For me, Virus of the Mind by Richard Brodie is another book that has influenced me both professionally and personally.  Brodie, who incidentally was one of the original authors of Microsoft Word, explores the somewhat controversial science of memetics.  Memetics is the study of the workings of memes (pronounced “meems”), the basic unit of cultural transmission or imitation.  As the gene is to genetics, so is the meme to memetics.  According to Brodie, ideas (memes) act in a way similar to “real” viruses.

Viruses – say a flu virus or a computer virus – essentially do three things: the first is to duplicate itself, the second is to infiltrate any openings or weaknesses, and the third is to spread.  With either flu or a computer viruses one can easily recognize the process as each has physical properties.  It all sounds very daunting, however, Brodie’s intent is not to suggest that all viruses of the mind only have a negative impact; we can have memes that are positive. He suggests that ideas can move through society in a way similar to other viruses, only a meme has no physical properties; this is how we develop cultural norms he suggests.

One meme that is very common amongst most people is that it takes a long time to change. . When we say that, we are essentially making a prediction about the future and, according to Brodie, if we keep telling ourselves that it takes a long time to change then it will (A positive meme would be that change is easy). Most memes are programmed into people without any conscious intent and can develop from your upbringing, your relationships, from television, and from advertising, just to name a few sources.  It is a very interesting read and certainly challenges us to think and reflect on why we believe what we believe, and whether or not what we believe is actually true.

Here’s the point. In the introduction of the book Brodie outlines the Birth of a New Paradigm and the four stages a new paradigm must go through in order to gain widespread acceptance.  Given where we are in education with 21 Century learning, the rapid evolution of technology, and everything we’ve learned about learning, these four stages brought me comfort in knowing that in order to get to acceptance, all other stages had to be experienced.  As a leader, I have been able to stay the course with any new initiatives and now have a level of awareness about what’s happening within the organization I work.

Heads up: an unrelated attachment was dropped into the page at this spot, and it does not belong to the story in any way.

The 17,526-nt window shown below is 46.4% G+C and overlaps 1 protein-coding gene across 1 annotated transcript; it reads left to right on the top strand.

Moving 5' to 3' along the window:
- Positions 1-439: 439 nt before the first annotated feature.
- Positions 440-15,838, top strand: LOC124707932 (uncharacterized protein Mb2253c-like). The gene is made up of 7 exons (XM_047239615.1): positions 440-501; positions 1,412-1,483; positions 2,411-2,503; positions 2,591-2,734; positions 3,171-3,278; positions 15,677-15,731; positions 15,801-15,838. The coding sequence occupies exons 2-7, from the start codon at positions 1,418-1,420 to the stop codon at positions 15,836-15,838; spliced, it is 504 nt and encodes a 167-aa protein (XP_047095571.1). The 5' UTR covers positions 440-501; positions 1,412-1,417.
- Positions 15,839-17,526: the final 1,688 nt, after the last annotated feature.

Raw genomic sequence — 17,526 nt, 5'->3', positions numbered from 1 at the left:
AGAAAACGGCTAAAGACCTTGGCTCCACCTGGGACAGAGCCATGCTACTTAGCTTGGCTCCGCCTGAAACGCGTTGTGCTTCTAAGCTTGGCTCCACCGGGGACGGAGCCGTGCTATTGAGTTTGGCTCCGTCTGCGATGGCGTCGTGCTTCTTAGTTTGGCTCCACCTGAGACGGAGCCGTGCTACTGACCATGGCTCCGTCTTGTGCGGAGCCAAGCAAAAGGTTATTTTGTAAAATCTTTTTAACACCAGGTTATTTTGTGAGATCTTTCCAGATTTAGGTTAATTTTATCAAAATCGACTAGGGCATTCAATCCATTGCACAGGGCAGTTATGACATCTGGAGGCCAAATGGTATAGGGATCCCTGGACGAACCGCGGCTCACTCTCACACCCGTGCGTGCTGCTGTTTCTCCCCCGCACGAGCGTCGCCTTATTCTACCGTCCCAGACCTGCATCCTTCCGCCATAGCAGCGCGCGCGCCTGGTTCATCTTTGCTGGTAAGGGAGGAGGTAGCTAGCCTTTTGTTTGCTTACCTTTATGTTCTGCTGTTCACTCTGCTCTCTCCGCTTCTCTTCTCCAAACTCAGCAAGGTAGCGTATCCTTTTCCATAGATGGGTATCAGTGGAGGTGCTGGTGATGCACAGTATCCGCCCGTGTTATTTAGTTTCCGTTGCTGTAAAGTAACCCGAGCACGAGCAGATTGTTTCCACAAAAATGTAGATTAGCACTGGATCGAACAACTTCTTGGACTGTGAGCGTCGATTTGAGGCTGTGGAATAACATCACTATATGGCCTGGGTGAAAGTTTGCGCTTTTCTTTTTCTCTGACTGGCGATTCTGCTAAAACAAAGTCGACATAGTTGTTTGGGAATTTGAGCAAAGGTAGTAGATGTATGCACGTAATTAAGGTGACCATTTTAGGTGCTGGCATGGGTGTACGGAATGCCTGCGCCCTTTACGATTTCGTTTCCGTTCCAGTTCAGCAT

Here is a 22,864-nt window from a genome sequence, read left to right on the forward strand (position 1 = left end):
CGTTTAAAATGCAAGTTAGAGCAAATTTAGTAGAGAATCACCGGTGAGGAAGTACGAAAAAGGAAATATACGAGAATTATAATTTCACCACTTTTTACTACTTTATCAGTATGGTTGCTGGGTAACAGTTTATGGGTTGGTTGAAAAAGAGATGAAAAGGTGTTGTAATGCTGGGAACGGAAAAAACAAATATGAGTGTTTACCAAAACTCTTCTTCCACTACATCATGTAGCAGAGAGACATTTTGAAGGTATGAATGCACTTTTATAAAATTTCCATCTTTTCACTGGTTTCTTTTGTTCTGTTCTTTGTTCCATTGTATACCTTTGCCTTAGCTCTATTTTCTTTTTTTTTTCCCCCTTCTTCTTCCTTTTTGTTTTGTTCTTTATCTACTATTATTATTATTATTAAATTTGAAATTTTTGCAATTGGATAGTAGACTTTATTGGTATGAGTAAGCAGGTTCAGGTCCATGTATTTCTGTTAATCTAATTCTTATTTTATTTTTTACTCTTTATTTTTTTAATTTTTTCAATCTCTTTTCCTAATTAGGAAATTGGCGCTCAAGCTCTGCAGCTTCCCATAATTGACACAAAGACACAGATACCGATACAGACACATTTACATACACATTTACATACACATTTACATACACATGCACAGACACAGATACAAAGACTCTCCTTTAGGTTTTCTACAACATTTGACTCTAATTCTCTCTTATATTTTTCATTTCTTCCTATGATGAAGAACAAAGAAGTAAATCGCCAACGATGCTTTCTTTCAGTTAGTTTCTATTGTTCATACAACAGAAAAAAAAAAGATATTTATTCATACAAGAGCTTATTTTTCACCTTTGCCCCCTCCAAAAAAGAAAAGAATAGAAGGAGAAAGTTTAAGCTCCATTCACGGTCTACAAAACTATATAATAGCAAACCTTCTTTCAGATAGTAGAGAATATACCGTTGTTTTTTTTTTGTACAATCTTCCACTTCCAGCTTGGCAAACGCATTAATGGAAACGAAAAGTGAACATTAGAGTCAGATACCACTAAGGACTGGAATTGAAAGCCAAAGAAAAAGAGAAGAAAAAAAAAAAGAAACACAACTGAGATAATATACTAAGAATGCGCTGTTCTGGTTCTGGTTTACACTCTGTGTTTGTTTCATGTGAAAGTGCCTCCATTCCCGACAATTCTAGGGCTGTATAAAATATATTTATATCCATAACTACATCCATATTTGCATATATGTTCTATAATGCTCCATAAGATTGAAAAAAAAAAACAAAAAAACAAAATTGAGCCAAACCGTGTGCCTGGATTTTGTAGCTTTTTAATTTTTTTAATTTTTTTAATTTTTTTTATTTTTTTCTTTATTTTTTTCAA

So, given all that we are trying to accomplish in education, know that all new ideas have to run this course:

1. Complacency/Marginalization: At first, new ideas are seen as off-the-wall ideas that are quaint but don’t threaten the dominant view.  As a result, most people will not pay too much attention the idea when it first comes out.

2. Ridicule: Complacency fades as the new ideas refuse to die which results in people ridiculing the new idea as it is inconsistent with what they hold to be true.

3. Criticism: As the new idea gains acceptance, people who have held conflicting views take off their gloves.  Those whose reputations are invested in the ‘old’ paradigm begin to sharpen their criticism through accusatory language and emotional feedback.

4. Acceptance: The new paradigm gains both intellectual and psychological acceptance as enough people make the leap; those who understand the new ideas are no longer alone.

My take: When we hit the stage of serious criticism, leaders can take solace in the fact that the new idea is on the verge of gaining widespread acceptance.  If it wasn’t, sharp criticism wouldn’t be necessary as the idea would just fade away on its own.

Whether we are looking to implement “new” assessment practices, grading routines, instructional processes, integrate technology, or any number of “new” initiatives, knowing these four stages has help me step back from being emotionally competitive about any implementation plan.  Knowing that new paradigms have to run through these four stages has brought a level of awareness to my leadership that allows me to support people as they work it out for themselves.

We all need to Press ‘Pause’

Another Saturday, another day of skiing.  It was an incredible day at Apex Mountain so I thought I would snap a few pictures to share.  As busy as we all are it’s easy to get caught up in what’s next…my next tweet, my next blog, my next link.  Today I decided to press ‘pause’, appreciate the moment, and see my mountain for the first time.  I live in a beautiful part of the world (I’m sure you do too) but sometimes I take it for granted; today I didn’t. My challenge to you is to do the same.  Press ‘pause’ every once-in-a-while and live in the moment you’re in…it’s good for the soul!  Have a great weekend!